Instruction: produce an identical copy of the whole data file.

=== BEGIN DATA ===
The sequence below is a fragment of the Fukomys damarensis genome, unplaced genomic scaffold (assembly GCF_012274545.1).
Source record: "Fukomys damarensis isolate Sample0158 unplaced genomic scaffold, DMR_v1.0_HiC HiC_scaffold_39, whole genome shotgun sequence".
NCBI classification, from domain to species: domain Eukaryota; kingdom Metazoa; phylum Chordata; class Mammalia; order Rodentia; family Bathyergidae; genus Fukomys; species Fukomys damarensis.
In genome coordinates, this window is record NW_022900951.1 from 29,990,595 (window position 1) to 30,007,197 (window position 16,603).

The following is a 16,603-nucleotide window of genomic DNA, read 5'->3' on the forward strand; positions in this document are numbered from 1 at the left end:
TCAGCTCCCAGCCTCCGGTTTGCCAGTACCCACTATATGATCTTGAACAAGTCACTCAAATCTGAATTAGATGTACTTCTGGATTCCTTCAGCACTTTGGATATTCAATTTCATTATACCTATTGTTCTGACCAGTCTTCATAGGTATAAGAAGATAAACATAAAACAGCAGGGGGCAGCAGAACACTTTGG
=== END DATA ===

The sequence below is a fragment of the Fukomys damarensis genome, unplaced genomic scaffold (assembly GCF_012274545.1).
Source record: "Fukomys damarensis isolate Sample0158 unplaced genomic scaffold, DMR_v1.0_HiC HiC_scaffold_39, whole genome shotgun sequence".
NCBI classification, from domain to species: domain Eukaryota; kingdom Metazoa; phylum Chordata; class Mammalia; order Rodentia; family Bathyergidae; genus Fukomys; species Fukomys damarensis.
In genome coordinates, this window is record NW_022900951.1 from 29,990,595 (window position 1) to 30,007,197 (window position 16,603).

The following is a 16,603-nucleotide window of genomic DNA, read 5'->3' on the forward strand; positions in this document are numbered from 1 at the left end:
TCAGCTCCCAGCCTCCGGTTTGCCAGTACCCACTATATGATCTTGAACAAGTCACTCAAATCTGAATTAGATGTACTTCTGGATTCCTTCAGCACTTTGGATATTCAATTTCATTATACCTATTGTTCTGACCAGTCTTCATAGGTATAAGAAGATAAACATAAAACAGCAGGGGGCAGCAGAACACTTTGG